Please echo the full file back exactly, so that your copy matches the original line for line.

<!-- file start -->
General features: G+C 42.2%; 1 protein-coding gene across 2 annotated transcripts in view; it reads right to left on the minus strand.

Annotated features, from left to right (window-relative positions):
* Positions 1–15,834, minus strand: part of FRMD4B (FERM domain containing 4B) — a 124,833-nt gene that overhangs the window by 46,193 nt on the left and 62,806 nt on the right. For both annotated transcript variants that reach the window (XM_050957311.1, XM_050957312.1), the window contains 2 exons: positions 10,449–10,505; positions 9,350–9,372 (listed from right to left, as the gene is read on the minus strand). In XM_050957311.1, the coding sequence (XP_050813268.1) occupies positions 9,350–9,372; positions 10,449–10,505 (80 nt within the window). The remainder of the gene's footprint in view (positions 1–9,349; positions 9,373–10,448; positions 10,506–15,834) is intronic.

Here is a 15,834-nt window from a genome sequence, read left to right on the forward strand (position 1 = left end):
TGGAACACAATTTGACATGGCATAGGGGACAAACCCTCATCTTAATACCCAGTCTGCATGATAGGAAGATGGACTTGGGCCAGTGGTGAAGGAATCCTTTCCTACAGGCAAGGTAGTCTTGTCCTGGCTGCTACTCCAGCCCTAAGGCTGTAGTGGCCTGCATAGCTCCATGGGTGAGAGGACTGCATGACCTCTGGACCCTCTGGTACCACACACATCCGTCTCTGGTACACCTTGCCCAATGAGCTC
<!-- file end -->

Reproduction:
General features: G+C 42.2%; 1 protein-coding gene across 2 annotated transcripts in view; it reads right to left on the minus strand.

Annotated features, from left to right (window-relative positions):
* Positions 1–15,834, minus strand: part of FRMD4B (FERM domain containing 4B) — a 124,833-nt gene that overhangs the window by 46,193 nt on the left and 62,806 nt on the right. For both annotated transcript variants that reach the window (XM_050957311.1, XM_050957312.1), the window contains 2 exons: positions 10,449–10,505; positions 9,350–9,372 (listed from right to left, as the gene is read on the minus strand). In XM_050957311.1, the coding sequence (XP_050813268.1) occupies positions 9,350–9,372; positions 10,449–10,505 (80 nt within the window). The remainder of the gene's footprint in view (positions 1–9,349; positions 9,373–10,448; positions 10,506–15,834) is intronic.

Here is a 15,834-nt window from a genome sequence, read left to right on the forward strand (position 1 = left end):
TGGAACACAATTTGACATGGCATAGGGGACAAACCCTCATCTTAATACCCAGTCTGCATGATAGGAAGATGGACTTGGGCCAGTGGTGAAGGAATCCTTTCCTACAGGCAAGGTAGTCTTGTCCTGGCTGCTACTCCAGCCCTAAGGCTGTAGTGGCCTGCATAGCTCCATGGGTGAGAGGACTGCATGACCTCTGGACCCTCTGGTACCACACACATCCGTCTCTGGTACACCTTGCCCAATGAGCTC